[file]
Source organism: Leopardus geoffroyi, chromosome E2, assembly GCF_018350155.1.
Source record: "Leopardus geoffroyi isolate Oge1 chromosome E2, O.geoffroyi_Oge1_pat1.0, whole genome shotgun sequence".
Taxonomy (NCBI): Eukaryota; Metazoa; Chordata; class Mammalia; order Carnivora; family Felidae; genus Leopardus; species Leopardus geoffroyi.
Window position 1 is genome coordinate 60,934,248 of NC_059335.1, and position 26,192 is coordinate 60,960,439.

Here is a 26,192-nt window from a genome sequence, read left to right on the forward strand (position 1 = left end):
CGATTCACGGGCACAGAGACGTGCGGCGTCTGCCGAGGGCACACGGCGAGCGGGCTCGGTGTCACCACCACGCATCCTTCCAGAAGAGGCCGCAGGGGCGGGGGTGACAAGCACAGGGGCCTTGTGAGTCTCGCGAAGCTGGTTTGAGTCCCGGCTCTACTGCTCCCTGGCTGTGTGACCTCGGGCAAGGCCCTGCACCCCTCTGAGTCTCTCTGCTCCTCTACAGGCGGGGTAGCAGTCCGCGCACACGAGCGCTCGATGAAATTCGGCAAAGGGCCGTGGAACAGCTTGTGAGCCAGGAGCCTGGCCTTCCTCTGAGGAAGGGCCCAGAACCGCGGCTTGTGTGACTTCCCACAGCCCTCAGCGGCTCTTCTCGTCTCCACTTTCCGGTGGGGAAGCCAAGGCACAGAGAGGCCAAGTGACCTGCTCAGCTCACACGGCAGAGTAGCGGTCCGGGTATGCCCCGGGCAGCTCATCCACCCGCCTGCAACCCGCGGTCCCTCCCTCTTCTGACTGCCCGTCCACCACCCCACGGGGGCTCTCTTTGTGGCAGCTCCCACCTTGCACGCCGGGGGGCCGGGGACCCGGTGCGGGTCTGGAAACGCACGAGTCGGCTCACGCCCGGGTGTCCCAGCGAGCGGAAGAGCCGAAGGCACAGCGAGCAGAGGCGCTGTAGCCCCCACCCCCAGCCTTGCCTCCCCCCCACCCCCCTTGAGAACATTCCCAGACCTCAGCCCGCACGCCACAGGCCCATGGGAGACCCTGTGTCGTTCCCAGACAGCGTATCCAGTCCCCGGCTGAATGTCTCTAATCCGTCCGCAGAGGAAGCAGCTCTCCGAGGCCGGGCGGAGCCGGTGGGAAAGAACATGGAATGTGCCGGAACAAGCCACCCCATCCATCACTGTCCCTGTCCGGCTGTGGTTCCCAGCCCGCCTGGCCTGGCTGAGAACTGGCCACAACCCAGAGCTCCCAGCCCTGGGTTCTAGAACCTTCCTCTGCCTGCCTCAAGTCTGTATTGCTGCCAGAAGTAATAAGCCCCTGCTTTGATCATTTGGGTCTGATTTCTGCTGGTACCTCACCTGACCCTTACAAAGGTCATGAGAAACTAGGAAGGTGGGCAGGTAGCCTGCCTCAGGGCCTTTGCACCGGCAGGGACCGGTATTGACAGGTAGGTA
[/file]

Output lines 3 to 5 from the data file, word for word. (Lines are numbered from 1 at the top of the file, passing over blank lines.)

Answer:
Taxonomy (NCBI): Eukaryota; Metazoa; Chordata; class Mammalia; order Carnivora; family Felidae; genus Leopardus; species Leopardus geoffroyi.
Window position 1 is genome coordinate 60,934,248 of NC_059335.1, and position 26,192 is coordinate 60,960,439.

Here is a 26,192-nt window from a genome sequence, read left to right on the forward strand (position 1 = left end):